In recent years keywords such as: “persona” and “empathy” have been trending in the User-Centric Design world (1). Unfortunately, however, in today’s global marketplace, when some of the big companies are asked to define their target audience, it’s shocking to see how many business owners and marketing managers don’t have a clear answer of who they are targeting. As industry experts, we often come across marketing managers who define their target audience as the “general public”. Some would even use our all-time-favorite: “everyone, everywhere” when filling our brief and setting their target audience.
At Blue Hat, our aim is to utilize design as a thinking process through which we can empower businesses by helping them understand, identify and respond to their target audience’s needs. Through our “design empathy” research approach, we try to help our clients identify those needs by drawing “upon people’s real-world experiences to address modern challenges" (2). As part of our brand ethos, we, Blue Hatters, firmly believe that:
Now, in theory, all of this sounds great. However, if you have managed to follow me this far you must be wondering about the process we adopt in order to zero in on our clients’ target audience and identify their needs. The answer is simple: We do so by using these 3 simple tools: User Personas, Empathy Mapping, and Extreme Personas.
1. Start by Creating a User Persona from your Target Audience
a. Define your target audience: End-Users vs. Customers
The first thing one needs to understand when defining a target audience is to differentiate between “customer” and “user”. That is learning how to separate the people giving you money, who are known as “customers” from the people using your product/service, and who are generally known as “end-users”. Often, the people using your product/service might not be the people paying for it”(3) . An easy exercise to help you note the differences is to consider yourself as a pet shop owner. While your services and products are used by pets (your end-users), nevertheless, your aim is to appeal to their owners (your customers), who will eventually pay for those services/products. Given the product/service at hand your aim here is to focus on your customer rather than your end-user.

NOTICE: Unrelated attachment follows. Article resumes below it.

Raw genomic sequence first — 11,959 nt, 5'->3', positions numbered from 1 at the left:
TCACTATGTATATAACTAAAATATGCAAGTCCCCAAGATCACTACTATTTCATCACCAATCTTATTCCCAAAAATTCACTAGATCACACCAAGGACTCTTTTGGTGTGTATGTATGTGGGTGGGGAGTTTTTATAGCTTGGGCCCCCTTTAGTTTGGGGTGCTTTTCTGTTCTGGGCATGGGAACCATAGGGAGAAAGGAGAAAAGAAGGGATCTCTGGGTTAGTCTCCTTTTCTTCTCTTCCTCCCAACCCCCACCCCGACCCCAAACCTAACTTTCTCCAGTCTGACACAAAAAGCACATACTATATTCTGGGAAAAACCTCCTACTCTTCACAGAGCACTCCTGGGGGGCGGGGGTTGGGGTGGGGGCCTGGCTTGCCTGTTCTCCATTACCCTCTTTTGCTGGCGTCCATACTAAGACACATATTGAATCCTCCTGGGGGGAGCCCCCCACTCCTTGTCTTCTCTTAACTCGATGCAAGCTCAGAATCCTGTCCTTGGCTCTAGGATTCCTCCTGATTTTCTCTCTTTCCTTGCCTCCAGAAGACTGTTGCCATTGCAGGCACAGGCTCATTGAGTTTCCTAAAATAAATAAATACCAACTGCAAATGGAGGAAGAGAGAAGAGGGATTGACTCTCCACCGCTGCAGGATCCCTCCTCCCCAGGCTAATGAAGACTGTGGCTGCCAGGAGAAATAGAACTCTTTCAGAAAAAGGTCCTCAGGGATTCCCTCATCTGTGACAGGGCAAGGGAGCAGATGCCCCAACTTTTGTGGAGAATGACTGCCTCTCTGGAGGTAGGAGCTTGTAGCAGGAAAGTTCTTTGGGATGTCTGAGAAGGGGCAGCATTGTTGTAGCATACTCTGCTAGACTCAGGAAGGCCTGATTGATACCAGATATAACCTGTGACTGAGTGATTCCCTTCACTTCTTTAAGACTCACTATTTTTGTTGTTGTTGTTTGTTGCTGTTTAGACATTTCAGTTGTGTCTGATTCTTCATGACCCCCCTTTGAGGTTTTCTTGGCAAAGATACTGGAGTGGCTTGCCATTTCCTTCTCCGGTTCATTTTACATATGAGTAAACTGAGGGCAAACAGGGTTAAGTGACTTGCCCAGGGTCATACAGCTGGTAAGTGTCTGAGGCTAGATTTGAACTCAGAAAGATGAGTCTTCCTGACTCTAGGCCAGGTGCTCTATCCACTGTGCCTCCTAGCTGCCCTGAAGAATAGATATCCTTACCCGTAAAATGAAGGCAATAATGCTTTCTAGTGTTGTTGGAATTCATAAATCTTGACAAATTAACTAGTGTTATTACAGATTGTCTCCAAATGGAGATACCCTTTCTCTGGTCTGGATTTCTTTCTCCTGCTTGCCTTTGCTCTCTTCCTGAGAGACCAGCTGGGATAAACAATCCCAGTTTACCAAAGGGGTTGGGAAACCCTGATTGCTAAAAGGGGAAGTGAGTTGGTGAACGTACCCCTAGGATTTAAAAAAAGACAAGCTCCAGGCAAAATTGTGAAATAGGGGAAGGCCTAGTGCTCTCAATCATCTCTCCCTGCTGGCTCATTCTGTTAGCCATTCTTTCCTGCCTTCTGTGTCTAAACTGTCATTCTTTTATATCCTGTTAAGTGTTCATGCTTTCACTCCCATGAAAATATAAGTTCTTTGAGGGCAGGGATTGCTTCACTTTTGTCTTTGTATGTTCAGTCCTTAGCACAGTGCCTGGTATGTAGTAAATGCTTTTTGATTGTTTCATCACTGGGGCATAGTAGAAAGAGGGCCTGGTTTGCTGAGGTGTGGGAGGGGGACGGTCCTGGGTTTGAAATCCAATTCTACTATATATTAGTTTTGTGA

b. Create a user persona
Once your target audience is set, you will need to create your persona (s). Personas are inspired from real people with backgrounds, goals, and values. They are a fabricated model of end-users that are created to identify motivations, expectations, and goals by determining demographics, attributes, and needs (4). Think of your persona as a singular icon representative of an entire group within your target audience. Personas can only be built after an exhaustive observation of the potential users (4).
For example, if you are designing a new customer-journey experience at the ER, then, you need to visualize your persona. She could be:
Lives in Beirut
Occupation: 3rd grade teacher
Marital status: Married (husband works overseas)
Children: 1 (7 months old boy)
Lifestyle: Busy Schedule
Behavior: Moderately web savvy - Worries too much - She is OCD - Has not achieved a right balance between work and home just yet.
Attributes: She recently completed her maternity leave - Her child just started teething, which is leaving him with a mild fever, always irritated and fussing, refusing food and having sleep problems.
Needs: Hanna wants to ensure that her newborn will have access to proper medical assistance, especially at night when things always get worse and she is alone.
c. How do they help?
Carefully researched and developed personas help guide the design process by shifting your attention and focus directly to the end-user. They allow you to address their goals and needs and most importantly help you substantiate your decision when presenting your rationale to clients.
2. Take it up a Notch and Create a Persona Empathy Map
a. What is empathy mapping?